Our weekly roundup of the most relevant articles this week in the small business world.
With the New Year right around the corner, many small-business owners are likely wondering what to expect in 2019. After all, spotting or failing to recognize an important trend can be the difference between a banner year and one we’d rather forget. Many of us are wondering, for example, how the U.S. economy will impact business. Will hiring finally ease up? How will younger generations change our workforce?
Every year, businesses the world over spend a significant amount of time and money ramping up for the holiday season, and then, just like that, it’s over. As quickly as Halloween seemingly rolled into Thanksgiving, the New Year is here, and the holiday rush is a mere memory. But what about your business efforts? After weeks, if not months, of running at max strength, what do you do once the inevitable Q1 lull hits? As you close our 2018 and dig your feet into 2019, it’s important to address the unique needs of this slower period, and in doing so, prepare your business for not only the first quarter, but for the rest of the year. Not sure where to start? Here are six tips to help you decelerate business and make the most of down time.
30 million small businesses nationwide face revenue losses and limited access to certain loans. Because the Trump administration and Congress were unable to reach a long-term funding agreement that includes President Trump’s proposed $5 billion border wall, any small business owner who was banking on quick assistance from the U.S. Small Business Administration (SBA) will be out of luck.
“Due to the lapse of government funding, SBA will remain inactive until further notice. We apologize for any inconveniences and we look forward to assisting you when we return,” the agency posted on Facebook. Without a spending bill, nine of 15 federal departments and dozens of agencies are closed or reducing some operations, according to a fact sheet released by the Democratic staff of the Senate Appropriations Committee.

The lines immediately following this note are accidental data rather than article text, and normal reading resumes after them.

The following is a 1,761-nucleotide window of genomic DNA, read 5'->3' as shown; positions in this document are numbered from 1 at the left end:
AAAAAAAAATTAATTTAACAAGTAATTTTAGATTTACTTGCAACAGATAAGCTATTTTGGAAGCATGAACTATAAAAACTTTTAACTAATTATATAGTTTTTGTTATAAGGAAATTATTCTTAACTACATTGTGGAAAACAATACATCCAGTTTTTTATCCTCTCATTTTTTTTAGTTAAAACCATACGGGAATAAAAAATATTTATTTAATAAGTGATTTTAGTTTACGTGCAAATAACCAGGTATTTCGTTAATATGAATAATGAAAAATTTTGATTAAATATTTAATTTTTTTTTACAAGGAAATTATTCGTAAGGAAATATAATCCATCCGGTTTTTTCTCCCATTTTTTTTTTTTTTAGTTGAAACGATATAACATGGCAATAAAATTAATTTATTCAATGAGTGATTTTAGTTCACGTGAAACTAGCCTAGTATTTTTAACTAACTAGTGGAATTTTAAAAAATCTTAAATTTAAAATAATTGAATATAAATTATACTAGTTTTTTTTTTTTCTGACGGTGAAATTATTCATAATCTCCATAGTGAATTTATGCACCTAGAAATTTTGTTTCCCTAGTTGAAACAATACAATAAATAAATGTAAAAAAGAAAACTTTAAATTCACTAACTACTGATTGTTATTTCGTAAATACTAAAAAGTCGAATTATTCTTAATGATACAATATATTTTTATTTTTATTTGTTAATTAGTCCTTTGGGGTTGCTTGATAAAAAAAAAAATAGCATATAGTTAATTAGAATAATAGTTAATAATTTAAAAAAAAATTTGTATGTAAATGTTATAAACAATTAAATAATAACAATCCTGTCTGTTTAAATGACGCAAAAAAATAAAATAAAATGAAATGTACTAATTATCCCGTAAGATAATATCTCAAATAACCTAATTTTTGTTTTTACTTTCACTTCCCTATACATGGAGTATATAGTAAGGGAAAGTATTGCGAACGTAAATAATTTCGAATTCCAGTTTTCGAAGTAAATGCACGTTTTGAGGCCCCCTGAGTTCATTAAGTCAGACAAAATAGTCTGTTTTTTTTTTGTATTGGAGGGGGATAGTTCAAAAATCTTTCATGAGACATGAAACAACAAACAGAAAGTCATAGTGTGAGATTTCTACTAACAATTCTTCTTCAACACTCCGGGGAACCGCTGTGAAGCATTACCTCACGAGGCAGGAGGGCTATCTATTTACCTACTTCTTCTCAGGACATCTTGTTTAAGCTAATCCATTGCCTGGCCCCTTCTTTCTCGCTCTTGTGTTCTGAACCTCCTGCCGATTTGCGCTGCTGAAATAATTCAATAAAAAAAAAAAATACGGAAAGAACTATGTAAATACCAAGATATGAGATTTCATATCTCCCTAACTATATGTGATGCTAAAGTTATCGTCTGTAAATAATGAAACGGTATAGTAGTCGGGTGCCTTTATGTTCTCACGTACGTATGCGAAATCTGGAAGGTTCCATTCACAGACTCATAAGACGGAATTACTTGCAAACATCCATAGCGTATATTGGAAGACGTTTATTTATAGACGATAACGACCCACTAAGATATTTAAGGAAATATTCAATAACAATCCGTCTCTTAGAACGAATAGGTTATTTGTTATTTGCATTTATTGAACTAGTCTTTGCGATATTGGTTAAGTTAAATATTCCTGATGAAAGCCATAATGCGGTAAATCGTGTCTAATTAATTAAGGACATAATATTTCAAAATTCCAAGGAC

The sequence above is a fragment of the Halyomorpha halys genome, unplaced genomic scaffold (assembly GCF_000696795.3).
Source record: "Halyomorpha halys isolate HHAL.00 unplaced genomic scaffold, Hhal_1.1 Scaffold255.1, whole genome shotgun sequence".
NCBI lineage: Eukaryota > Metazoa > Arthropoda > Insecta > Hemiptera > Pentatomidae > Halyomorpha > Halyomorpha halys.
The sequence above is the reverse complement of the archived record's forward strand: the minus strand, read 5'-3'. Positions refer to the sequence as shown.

While December has been a lousy month for the stock market, 2018 has generally been a good year for small-business owners. Over half (55%) of owners or decision makers at small businesses in the United States said that their business is better off today than it was a year ago, according to a new survey from Fundera. Another 33% said their business has remained steady, leaving only 12% that saw their fortunes decline in 2018. Those are very strong and encouraging numbers, but that doesn’t mean it should be assumed the good times will continue to roll.
“While market conditions are strong now, it’s important small businesses use this time wisely to set themselves up for growth and success with the resources required to do so, regardless of potential economic shifts to come,” said Fundera CEO Jared Hecht in a press release.
Text message marketing is one of the more effective ways for small businesses to reach a targeted audience of interested consumers. It is also referred to as short message service (SMS) or Group Texting, and it stands as one of the most cost-efficient ways for a small business to strengthen the bond with its customers. Group texting is extremely effective, but it is more effective for certain types of businesses. For example, retail stores and restaurants can get an immediate response from text messaging out coupons or special offers. If you can find a way to benefit from text marketing for your business, then you will see results that will grow your bottom line.